A Prospective Evaluation of Positron Emission Tomography Scanning, Sentinel Lymph Node Biopsy, and Standard Axillary Dissection for Axillary Staging in Patients with Early Stage Breast Cancer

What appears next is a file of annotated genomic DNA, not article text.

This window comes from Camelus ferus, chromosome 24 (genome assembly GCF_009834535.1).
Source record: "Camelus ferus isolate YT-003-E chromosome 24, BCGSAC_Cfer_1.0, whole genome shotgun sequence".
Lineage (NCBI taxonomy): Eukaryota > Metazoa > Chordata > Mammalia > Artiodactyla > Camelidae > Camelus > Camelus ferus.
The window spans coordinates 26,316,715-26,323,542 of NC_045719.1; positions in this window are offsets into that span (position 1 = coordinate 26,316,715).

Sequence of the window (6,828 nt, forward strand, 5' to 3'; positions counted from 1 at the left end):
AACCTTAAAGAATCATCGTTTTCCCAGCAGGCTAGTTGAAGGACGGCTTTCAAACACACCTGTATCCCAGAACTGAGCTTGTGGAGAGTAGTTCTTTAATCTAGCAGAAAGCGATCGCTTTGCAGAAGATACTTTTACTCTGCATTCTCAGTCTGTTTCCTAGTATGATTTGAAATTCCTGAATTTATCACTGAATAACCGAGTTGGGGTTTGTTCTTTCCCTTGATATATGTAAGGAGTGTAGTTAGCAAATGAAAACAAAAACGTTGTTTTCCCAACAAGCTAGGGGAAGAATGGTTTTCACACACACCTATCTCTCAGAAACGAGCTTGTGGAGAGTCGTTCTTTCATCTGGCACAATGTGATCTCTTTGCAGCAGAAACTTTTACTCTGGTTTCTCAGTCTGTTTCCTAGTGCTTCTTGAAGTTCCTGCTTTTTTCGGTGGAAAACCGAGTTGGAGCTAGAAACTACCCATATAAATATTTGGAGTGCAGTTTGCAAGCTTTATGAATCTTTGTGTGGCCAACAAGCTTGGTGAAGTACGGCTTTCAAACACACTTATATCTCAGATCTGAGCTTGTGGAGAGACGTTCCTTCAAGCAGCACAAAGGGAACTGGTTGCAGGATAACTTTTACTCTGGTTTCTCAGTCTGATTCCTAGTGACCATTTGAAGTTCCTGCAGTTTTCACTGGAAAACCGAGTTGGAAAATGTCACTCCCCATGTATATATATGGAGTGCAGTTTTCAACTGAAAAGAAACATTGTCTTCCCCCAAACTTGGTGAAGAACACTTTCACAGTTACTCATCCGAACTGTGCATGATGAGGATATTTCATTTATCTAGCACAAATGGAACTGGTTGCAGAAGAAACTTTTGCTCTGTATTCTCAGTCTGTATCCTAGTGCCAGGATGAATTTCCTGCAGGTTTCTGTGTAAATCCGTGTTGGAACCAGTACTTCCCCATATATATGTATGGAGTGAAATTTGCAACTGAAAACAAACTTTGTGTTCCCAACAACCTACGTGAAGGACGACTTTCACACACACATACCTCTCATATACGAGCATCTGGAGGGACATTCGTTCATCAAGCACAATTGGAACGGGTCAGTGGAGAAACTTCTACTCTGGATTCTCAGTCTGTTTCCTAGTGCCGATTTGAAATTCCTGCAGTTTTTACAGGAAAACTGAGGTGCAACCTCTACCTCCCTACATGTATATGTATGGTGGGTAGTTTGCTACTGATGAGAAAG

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BACKGROUND: Positron emission tomography (PET) is a noninvasive imaging modality that can detect malignant lymph nodes. This study determined the sensitivity, specificity, predictive values, and likelihood ratios of PET scanning compared with standard axillary lymph node dissection (ALND) and sentinel lymph node biopsy (SLNB) in staging the axilla in women with early stage breast cancer. METHODS: Women with clinical stage I or II breast cancer had whole body PET scanning before ALND and SLNB, in a prospective, blinded protocol. ALND were evaluated by standard hematoxylin and eosin (H&E) staining techniques, while sentinel nodes were also examined for micrometastatic disease. RESULTS: A total of 98 patients were recruited. PET compared with ALND demonstrated sensitivity of 0.40 (95% CI, 0.16, 0.68), specificity 0.97 (CI, 0.90, 0.99), positive likelihood ratio 14.4 (CI, 3.21, 64.5), positive predictive value 0.75 (CI, 0.35, 0.97), and false-negative rate of 0.60 (CI, 0.32, 0.84). Test properties were similar for PET compared with sentinel nodes positive by H&E staining. A few false-positive scans (0.028, CI, 0.003, 0.097) were seen. Multiple logistic regression analysis found that PET accuracy was better in patients with high grade and larger tumors. Increased size and number of positive nodes were also associated with a positive PET scan. CONCLUSIONS: The sensitivity of PET compared with ALND and SLNB was low, whereas PET scanning had high specificity and positive predictive values. The study suggests that PET scanning cannot replace histologic staging in early stage breast cancer. The low rate of false-positive findings suggests that PET can identify women who can forego SLNB and require full axillary dissection.
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